Why won’t you get a strategy role in a startup? And what to expect.

Alex is an ex-consultant,and also a movemeon member who previously founded and worked in different startups. Currently, he runs FinTech Summary a blog covering the junction between startups and finance.


 

So you think you can stomach the four necessary steps to move from consulting ? Good. It’s worth it – best decision I’ve ever done.

A little, tiny hurdle left to overcome – finding a job. At first, you might think, cool, I’m a consultant, I worked at The Bains of McBoston – everybody wants me. I just need to submit my CV, and we’re good to go. Then, you carefully describe your 3 recent projects, how you single-handedly turned around a failing Fortune 500 company and that CEO loves you so much that he will let you marry his daughter (or son, whatever) then you throw in a few interests such as travel and sports, sort it out chronologically – voila. Let me just find these head of strategy roles in the top 10 hottest startups… [30 minutes later] WTF? No strategy roles available at this time? They must have not put them up yet… It’s the usual cycle of ignorance, denial finally followed by acceptance.

 

The sobering realisation strikes. Startups don’t hire for strategy roles. And I mean startups, pre-series C companies (remember that jargon lesson?) with less than 50-60 people. Uber is not a startup. Neither is AirBnB nor Facebook. In a small company the CEO is the strategy, the chief-in-command, the boss. And his highness needs operators and not thinkers or talkers. As a matter of fact, last time he went shopping ‘talk’ was still cheap, and he is not that rich to buy cheap things. You get the point.

 

Ok, cool, I got it. So what do I do?

 

My experience is that strategy/management consultants are the most viable in the analytics/sales/operations roles given your background. I would highlight operations role as a prime one. I hear you say ‘but I don’t want to be a PMO… I don’t want to do project expenses and change priority from medium to high and then back to medium for 12 hours a day!’ I’m with you but hear me out… Operations role in a startup is very different. CEO decides where he wants to take the company and operations make sure it gets there. COO/VP of Operations are the people who effectively run the company. In my last job, CEO has completely stepped away from any day-to-day activities, and COO was running the whole business. The best thing is you get to work across the various functions so you’ll get a bird eye’s view of the whole business (I know you needed that corporate slang fix, I got your back).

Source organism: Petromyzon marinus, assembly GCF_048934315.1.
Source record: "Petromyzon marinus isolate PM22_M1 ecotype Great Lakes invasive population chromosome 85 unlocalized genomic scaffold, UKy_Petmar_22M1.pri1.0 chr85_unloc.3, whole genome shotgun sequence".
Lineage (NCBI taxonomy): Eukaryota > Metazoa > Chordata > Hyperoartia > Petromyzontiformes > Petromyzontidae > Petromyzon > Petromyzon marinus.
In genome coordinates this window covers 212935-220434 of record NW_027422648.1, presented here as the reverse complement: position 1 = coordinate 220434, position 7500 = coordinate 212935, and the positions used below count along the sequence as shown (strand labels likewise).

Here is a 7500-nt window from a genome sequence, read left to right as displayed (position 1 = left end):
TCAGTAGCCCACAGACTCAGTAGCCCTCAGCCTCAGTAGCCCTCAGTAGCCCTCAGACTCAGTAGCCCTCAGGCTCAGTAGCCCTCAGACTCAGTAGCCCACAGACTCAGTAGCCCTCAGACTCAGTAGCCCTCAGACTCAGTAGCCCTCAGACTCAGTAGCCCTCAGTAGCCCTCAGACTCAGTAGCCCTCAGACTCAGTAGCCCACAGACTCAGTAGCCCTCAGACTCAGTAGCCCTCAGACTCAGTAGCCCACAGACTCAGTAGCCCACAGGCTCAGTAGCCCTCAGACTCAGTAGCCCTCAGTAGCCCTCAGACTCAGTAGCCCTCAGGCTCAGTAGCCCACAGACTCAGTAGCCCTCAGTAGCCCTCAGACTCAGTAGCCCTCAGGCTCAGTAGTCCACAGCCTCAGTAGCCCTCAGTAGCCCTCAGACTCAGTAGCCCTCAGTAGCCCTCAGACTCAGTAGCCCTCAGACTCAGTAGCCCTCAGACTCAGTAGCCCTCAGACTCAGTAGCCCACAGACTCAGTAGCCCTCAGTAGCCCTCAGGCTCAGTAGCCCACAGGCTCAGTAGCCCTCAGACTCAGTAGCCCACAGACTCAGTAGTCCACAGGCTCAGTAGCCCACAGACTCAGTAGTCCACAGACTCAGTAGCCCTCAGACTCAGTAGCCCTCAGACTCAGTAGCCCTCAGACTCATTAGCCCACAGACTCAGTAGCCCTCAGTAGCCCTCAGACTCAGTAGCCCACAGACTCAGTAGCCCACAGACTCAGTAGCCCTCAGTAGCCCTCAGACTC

For the technical consultants, that had their hands, elbows and sometimes shoulders dirty coding away, the story is different. You’d apply for a technical role, but I was afraid of the black magic so I stayed away from that part of the business so I can hardly comment on your experience there. One thing I can say is that you will have much more freedom to express yourself and work on significantly more challenging problems (i.e. building a stock exchange not an excel reporting plugin). You will definitely spend more time coding than documenting your code that I promise.

 

Technical or not, you need to demonstrate flexibility and adaptability. These are two main skills you need to succeed in a startup. Shit happens, and shit definitely goes wrong and on the worst of days it does hit the fan… You need to be able to change and adapt very quickly. Often (read – always), timing is critical and you have to launch new releases without testing or accept operational risk to just get it over the line and wing it. This is very exciting and liberating coming from consulting. Once you have worked at a startup pace, you won’t be able to go back to the huge inefficient organisation. It would simply drive you nuts. Make sure you can demonstrate that sort of attitude in the interview. Most of all make sure you can justify your passion for startup industry overall. Read up on the tech industry, some VC musings, industry specific blogs. If you missed the last post – good place to start are TechCrunch, Fred Wilson’s blog, Mark Suster’s blog and Fintech Summary (self-promotion, check)

 

The issue consultants often face is that most roles require high subject matter expertise. The consultant is a jack-of-all-trades, and you may often feel like you lack depth in any specific field. However, people will value your flexibility and adaptability. Make the most of the services like MoveMeOn. People recruiting through there are explicitly looking for ex-consultants because they want your wide skills set and strong execution abilities. Make the most of it. That’s how I found my last two roles. Good luck!

- by Alex

Alex is an ex-consultant, who previously founded and worked in different startups. Currently, he runs FinTech Summary a blog covering the junction between startups and finance. Make sure to sign up to his newsletter that is received by thousands of startup and finance enthusiasts every week.


Hope you enjoyed this article – we regularly publish our content on our LinkedIn page so if you want to keep in touch just click through. You can also sign up as a Movemeon member to become a part of our Movemeon community to gain access to top opportunities (start-ups or otehrwise), insight, events and advice.

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